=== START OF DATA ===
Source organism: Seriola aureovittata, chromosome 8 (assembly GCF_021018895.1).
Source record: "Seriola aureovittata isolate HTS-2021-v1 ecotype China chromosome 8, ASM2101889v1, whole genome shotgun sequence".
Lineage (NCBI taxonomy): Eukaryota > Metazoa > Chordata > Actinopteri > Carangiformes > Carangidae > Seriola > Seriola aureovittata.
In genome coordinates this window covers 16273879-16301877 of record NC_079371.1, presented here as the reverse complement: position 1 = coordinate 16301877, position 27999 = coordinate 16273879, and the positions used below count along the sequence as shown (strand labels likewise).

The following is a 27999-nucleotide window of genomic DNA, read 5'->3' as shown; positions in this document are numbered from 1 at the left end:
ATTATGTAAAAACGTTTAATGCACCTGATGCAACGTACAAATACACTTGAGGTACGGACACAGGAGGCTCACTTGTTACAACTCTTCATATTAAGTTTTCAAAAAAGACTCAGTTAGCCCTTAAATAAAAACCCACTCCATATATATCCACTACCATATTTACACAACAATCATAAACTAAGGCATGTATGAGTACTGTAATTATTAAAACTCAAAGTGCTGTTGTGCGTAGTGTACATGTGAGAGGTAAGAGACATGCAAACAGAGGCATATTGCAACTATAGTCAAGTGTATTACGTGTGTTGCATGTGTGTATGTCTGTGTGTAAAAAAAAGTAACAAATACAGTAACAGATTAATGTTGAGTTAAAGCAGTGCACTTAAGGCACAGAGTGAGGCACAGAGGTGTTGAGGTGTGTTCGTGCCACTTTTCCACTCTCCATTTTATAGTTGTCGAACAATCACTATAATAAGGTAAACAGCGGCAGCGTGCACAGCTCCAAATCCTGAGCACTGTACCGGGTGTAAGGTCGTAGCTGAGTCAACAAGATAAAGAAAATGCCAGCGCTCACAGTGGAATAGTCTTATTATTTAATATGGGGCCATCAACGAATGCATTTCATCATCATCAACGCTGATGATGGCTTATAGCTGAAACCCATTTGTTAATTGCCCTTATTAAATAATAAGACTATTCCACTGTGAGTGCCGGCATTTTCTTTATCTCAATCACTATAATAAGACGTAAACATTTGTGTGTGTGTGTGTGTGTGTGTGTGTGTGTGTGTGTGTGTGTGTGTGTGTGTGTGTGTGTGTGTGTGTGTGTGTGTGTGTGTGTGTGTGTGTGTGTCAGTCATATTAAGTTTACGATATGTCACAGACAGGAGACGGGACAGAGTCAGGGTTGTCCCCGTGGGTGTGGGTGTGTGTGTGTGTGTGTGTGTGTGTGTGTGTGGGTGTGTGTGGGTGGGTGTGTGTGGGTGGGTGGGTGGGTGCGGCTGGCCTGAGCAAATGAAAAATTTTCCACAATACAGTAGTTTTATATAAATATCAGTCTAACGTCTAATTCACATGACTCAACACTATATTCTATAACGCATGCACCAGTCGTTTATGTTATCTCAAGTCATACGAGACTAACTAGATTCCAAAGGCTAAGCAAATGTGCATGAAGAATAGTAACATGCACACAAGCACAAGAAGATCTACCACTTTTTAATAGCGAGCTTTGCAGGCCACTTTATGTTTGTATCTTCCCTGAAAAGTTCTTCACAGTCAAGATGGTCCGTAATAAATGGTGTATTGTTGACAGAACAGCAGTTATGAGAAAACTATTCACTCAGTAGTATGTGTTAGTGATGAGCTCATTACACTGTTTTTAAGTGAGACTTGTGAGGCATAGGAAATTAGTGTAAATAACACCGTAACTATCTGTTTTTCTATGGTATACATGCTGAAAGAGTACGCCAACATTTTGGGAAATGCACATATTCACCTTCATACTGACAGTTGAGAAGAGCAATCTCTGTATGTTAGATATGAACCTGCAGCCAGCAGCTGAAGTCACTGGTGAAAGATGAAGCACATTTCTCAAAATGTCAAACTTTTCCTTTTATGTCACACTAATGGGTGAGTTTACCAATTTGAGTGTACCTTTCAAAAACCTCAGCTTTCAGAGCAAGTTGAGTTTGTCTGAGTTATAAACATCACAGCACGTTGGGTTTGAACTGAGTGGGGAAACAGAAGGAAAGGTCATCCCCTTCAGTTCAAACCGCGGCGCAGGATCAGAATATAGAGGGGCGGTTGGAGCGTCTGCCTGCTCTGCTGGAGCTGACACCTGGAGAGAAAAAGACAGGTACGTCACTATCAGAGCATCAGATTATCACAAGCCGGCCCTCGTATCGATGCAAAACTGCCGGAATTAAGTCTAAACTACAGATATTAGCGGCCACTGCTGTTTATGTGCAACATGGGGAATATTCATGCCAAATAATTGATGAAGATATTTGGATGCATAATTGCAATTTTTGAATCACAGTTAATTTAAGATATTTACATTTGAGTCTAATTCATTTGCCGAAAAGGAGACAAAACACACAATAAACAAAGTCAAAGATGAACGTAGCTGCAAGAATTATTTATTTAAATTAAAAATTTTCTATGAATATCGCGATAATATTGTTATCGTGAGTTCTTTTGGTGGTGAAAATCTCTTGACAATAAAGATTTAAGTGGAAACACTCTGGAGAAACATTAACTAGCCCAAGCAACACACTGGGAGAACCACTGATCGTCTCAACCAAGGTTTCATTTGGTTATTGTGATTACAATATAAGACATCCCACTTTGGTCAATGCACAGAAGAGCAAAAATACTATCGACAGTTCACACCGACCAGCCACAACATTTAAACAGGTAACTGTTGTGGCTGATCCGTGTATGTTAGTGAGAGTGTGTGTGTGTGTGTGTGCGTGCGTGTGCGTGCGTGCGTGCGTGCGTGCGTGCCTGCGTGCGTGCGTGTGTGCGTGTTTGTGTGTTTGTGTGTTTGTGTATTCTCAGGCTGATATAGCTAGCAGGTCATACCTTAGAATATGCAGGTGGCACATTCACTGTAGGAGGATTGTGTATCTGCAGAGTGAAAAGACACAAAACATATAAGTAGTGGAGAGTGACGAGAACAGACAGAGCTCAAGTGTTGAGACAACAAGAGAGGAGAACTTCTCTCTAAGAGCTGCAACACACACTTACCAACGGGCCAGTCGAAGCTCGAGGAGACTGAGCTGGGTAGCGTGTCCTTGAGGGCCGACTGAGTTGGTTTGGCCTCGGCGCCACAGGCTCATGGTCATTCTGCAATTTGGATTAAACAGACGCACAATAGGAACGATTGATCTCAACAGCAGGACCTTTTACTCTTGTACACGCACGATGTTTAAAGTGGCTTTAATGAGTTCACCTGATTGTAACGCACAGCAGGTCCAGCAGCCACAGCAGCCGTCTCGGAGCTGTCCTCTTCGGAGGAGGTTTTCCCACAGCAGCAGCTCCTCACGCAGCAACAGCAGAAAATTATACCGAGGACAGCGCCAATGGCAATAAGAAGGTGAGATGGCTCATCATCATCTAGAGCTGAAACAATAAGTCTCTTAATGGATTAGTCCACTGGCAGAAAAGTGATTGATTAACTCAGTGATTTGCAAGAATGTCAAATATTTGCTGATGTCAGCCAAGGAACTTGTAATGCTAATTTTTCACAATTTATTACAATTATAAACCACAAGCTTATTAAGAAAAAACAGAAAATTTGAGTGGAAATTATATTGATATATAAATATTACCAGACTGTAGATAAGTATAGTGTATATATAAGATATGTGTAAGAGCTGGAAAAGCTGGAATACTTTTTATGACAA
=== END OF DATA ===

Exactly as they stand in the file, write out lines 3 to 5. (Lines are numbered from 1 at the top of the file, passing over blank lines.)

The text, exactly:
Lineage (NCBI taxonomy): Eukaryota > Metazoa > Chordata > Actinopteri > Carangiformes > Carangidae > Seriola > Seriola aureovittata.
In genome coordinates this window covers 16273879-16301877 of record NC_079371.1, presented here as the reverse complement: position 1 = coordinate 16301877, position 27999 = coordinate 16273879, and the positions used below count along the sequence as shown (strand labels likewise).

The following is a 27999-nucleotide window of genomic DNA, read 5'->3' as shown; positions in this document are numbered from 1 at the left end: